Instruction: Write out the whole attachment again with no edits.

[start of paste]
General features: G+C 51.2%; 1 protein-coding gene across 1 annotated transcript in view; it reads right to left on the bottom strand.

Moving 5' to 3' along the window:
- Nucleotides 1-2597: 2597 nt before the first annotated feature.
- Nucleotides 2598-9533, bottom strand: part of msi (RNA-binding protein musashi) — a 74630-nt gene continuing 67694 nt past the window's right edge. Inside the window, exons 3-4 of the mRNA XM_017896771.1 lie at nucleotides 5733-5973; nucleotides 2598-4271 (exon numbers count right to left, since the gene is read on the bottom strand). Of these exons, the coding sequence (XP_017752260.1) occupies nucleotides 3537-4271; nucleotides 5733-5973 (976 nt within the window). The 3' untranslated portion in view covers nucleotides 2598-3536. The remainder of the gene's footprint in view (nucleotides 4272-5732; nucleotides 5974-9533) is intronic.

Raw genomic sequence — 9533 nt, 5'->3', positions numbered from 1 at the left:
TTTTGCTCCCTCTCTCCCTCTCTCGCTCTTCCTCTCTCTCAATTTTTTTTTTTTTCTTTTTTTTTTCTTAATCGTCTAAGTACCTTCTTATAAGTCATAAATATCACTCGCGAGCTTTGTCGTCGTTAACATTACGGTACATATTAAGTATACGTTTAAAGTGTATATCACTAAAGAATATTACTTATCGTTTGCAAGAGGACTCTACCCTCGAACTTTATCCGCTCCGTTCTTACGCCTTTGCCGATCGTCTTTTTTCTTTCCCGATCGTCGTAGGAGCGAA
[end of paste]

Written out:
General features: G+C 51.2%; 1 protein-coding gene across 1 annotated transcript in view; it reads right to left on the bottom strand.

Moving 5' to 3' along the window:
- Nucleotides 1-2597: 2597 nt before the first annotated feature.
- Nucleotides 2598-9533, bottom strand: part of msi (RNA-binding protein musashi) — a 74630-nt gene continuing 67694 nt past the window's right edge. Inside the window, exons 3-4 of the mRNA XM_017896771.1 lie at nucleotides 5733-5973; nucleotides 2598-4271 (exon numbers count right to left, since the gene is read on the bottom strand). Of these exons, the coding sequence (XP_017752260.1) occupies nucleotides 3537-4271; nucleotides 5733-5973 (976 nt within the window). The 3' untranslated portion in view covers nucleotides 2598-3536. The remainder of the gene's footprint in view (nucleotides 4272-5732; nucleotides 5974-9533) is intronic.

Raw genomic sequence — 9533 nt, 5'->3', positions numbered from 1 at the left:
TTTTGCTCCCTCTCTCCCTCTCTCGCTCTTCCTCTCTCTCAATTTTTTTTTTTTTCTTTTTTTTTTCTTAATCGTCTAAGTACCTTCTTATAAGTCATAAATATCACTCGCGAGCTTTGTCGTCGTTAACATTACGGTACATATTAAGTATACGTTTAAAGTGTATATCACTAAAGAATATTACTTATCGTTTGCAAGAGGACTCTACCCTCGAACTTTATCCGCTCCGTTCTTACGCCTTTGCCGATCGTCTTTTTTCTTTCCCGATCGTCGTAGGAGCGAA